Dancing Away Anxiety With Tears for Fears 

Don’t worry, the classic band is still turning our insecurities and fears into feel-good pop songs.
Tears for Fears
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I was ready. Everyone I know who’s seen Tears for Fears live sings their praises. My anticipation only grew the days before as I listened to their new album, The Tipping Point. It’s a year old, but as co-founder Curt Smith states, that’s not old at all to the band, now in their early 60s – at that creative crossroads between youthfulness and experience. 

The Tipping Point is the band’s first studio release in over 17 years. It’s an album with vitality. If a band waits that long, you know they’re not releasing an album for the wrong reasons. Total sincerity is the result, which is one of the hallmarks of Tears for Fears, founded by Smith and Roland Orzabal in Bath circa 1981. 

During a performance at The Hollywood Bowl, which was the band’s first time playing at the historic venue, they sang and performed with poppy gravitas and had people singing, dancing, and based on the fans in front of me, smoking cannabis with a passion for the good times.

And Tears for Fears is exactly that: a good time. I didn’t expect how hilarious the group was on stage, joking about how their songs are far more famous than they are – a life of fame that would evoke either envy or fear in pop artists today. A lot of laughs along with the tunes.

The band has been at it for 40 years now, and at this point in their career, it shows. Everything is so smooth. Not only that, no song was played without a zeal for it. Orzabal – who looks a bit like a beautiful wizard you’d see in a flash tattoo – couldn’t contain his excitement. “I’ve been to the Bowl quite a few times to see other acts,” he said. “I always have this excitement and reverence when I walk in. That feeling, if you times it by 100, is how we feel on stage right now. We are extremely grateful for you coming here tonight.”

When Orzabal was singing “Break it Down Again,” among other tunes (including a cover of “Creep”), it’s stunning how close his voice is to those recordings from the 1980s. The same goes for Curt Smith, whose gentle vocals are still as robust as an ox. When listening to the duo’s voices express such enthusiasm, I couldn’t help but wonder, did these English gentlemen never chain smoke or something? What’s the secret to longevity? Whatever partying they’ve done, you don’t hear it when they sing hits, deep cuts, or new songs.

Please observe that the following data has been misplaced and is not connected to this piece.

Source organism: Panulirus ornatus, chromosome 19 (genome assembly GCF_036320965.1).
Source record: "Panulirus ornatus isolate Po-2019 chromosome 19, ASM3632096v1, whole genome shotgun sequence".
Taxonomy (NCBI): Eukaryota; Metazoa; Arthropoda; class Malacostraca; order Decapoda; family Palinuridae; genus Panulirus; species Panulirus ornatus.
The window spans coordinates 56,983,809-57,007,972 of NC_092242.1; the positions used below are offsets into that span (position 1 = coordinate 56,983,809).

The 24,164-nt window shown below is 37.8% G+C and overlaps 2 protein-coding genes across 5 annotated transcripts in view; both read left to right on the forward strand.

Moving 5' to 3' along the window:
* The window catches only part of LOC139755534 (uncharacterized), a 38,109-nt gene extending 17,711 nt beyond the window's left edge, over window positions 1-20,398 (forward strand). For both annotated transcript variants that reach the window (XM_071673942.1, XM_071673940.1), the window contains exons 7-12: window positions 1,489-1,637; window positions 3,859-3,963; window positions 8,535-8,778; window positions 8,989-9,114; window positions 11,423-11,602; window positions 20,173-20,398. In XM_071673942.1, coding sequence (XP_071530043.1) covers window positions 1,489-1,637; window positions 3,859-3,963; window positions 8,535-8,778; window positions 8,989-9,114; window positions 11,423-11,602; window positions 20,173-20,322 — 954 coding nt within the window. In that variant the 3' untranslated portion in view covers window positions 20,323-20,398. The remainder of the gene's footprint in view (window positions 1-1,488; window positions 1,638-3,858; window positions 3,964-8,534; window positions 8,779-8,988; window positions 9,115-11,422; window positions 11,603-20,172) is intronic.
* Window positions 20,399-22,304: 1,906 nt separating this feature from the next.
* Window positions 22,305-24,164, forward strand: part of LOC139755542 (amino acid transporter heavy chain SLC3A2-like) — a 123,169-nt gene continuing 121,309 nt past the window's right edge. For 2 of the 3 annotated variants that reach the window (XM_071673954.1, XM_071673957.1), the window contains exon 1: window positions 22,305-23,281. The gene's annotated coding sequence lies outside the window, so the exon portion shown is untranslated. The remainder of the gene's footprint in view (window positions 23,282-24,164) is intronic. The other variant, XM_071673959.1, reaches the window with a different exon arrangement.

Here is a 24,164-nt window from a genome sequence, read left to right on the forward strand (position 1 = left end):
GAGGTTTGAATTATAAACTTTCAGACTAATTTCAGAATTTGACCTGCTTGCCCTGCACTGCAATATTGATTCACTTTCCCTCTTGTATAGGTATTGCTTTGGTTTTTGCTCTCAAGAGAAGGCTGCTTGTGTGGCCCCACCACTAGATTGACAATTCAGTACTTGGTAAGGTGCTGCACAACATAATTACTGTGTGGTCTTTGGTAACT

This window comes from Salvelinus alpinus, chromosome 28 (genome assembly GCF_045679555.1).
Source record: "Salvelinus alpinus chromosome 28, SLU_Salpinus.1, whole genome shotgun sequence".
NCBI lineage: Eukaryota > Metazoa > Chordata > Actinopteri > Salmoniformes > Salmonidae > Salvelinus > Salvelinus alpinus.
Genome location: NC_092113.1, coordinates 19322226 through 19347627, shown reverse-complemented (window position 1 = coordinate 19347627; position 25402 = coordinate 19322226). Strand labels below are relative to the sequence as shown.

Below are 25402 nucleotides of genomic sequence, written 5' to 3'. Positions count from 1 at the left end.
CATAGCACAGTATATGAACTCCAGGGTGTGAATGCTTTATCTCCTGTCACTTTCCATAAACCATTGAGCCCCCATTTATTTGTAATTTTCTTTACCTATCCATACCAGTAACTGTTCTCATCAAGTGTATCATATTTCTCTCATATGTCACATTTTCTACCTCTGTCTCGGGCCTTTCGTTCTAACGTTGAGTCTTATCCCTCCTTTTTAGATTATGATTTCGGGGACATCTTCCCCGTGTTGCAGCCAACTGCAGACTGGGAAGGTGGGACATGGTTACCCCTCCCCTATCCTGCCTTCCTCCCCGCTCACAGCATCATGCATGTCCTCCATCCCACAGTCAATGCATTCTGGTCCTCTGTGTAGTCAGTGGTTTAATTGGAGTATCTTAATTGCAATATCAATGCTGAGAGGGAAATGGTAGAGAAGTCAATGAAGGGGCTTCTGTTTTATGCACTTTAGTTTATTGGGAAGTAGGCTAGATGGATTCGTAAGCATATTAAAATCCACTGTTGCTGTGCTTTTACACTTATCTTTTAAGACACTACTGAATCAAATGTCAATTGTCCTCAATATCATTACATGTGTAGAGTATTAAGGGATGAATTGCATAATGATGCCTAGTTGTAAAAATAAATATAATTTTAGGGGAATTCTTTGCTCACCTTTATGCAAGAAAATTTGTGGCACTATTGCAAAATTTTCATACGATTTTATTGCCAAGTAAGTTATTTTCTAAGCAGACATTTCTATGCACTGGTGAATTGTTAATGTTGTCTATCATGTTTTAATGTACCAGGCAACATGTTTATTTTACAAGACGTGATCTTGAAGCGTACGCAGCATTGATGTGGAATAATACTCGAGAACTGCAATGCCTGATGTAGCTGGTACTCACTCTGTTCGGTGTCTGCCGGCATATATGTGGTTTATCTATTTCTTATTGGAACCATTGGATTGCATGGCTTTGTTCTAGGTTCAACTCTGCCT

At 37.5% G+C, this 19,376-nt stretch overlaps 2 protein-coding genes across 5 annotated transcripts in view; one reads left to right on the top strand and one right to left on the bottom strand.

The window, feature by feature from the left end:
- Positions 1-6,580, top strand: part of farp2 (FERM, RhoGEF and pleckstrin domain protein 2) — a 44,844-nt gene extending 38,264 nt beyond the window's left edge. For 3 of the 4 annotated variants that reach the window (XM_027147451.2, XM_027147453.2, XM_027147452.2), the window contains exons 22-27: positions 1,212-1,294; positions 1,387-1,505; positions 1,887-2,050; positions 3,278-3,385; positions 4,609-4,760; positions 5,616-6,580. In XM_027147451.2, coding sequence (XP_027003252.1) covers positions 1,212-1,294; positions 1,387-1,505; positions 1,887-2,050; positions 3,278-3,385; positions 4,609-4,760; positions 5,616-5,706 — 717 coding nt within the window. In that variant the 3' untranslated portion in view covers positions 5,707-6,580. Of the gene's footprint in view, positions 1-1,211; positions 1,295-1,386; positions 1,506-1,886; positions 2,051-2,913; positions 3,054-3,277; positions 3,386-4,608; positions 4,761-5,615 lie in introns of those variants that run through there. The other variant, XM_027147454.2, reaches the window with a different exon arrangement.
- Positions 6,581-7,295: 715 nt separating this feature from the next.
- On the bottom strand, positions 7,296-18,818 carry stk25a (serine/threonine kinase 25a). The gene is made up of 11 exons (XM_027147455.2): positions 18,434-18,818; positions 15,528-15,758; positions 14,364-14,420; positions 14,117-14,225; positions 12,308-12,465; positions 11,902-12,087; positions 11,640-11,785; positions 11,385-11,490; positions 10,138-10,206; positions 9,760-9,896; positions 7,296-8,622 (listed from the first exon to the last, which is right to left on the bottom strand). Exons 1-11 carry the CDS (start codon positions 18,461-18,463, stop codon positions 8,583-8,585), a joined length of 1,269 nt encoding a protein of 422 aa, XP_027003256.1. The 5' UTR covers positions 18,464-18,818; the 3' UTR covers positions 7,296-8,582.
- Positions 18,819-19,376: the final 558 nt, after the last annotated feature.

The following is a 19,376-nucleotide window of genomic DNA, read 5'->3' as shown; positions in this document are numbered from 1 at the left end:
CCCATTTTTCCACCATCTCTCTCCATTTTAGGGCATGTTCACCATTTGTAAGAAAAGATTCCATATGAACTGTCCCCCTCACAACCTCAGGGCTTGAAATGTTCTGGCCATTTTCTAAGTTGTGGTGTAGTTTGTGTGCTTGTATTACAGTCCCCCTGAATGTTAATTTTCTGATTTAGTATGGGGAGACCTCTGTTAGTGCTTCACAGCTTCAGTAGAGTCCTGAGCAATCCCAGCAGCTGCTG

As for the now one-year-old songs from The Tipping Point, it’s only fun to compare to their early work in that, some of their most iconic music captured a young and restless anxiety. Now, we can hear how those artists grew following those life experiences. The relatable anxiety and fears are all still there, don’t worry. “If you don’t know it [the album], you still bought the ticket, which is great!” Orzabal joked. “If you don’t know it, you will by the end of this concert.” Orzabal let the crowd know they were about to hear four songs in a row from the new album, adding, “If that’s OK with you.” It was a welcomed self-awareness, knowing what most people think when they hear, “And this is off our new album!” 

Well, thankfully, Tears for Fears played songs off their new album. The first notes alone off the album’s opener, “No Small Thing,” gets the feelings going. Again, even when their lyrics touch on uneasy emotions or world rulers, Tears for Fears makes you feel good about it all… at least until you think about it. They’ve always had that effect for this fan, who admittedly, hoped but did not hear them play “Goodnight Song.” 

When the band played one of their new songs, the stadium was aglow with everyone’s phones lit up. Fifteen thousand people, mind you, all shining to the heartfelt and hopeful sounds of Tears for Fears. After a few hits from a STIIIZY pen, yes, it was a welcomed bright sight. Then again, the concert was bright spot after bright spot, if that’s not obvious by now. Charlton Pettus (guitar), Jamie Wollam (drums), Doug Petty (piano and keys), Lauren Evans (supporting vocals), and Carina Round (vocals) made The Hollywood Bowl a house party people didn’t want to leave. Side Note: If you ever get the chance to hear Carina Round sing “Suffer the Children,” run, don’t walk, to hear it. 

After 40 years of playing and finally performing at The Hollywood Bowl, Orzabal joked perhaps God saved the best for last. What was a joke might’ve been true for two childhood friends, playing a euphoric show satisfying both old and new fans. If there is a God, no doubt in my mind, he’s a Tears for Fears fan. 

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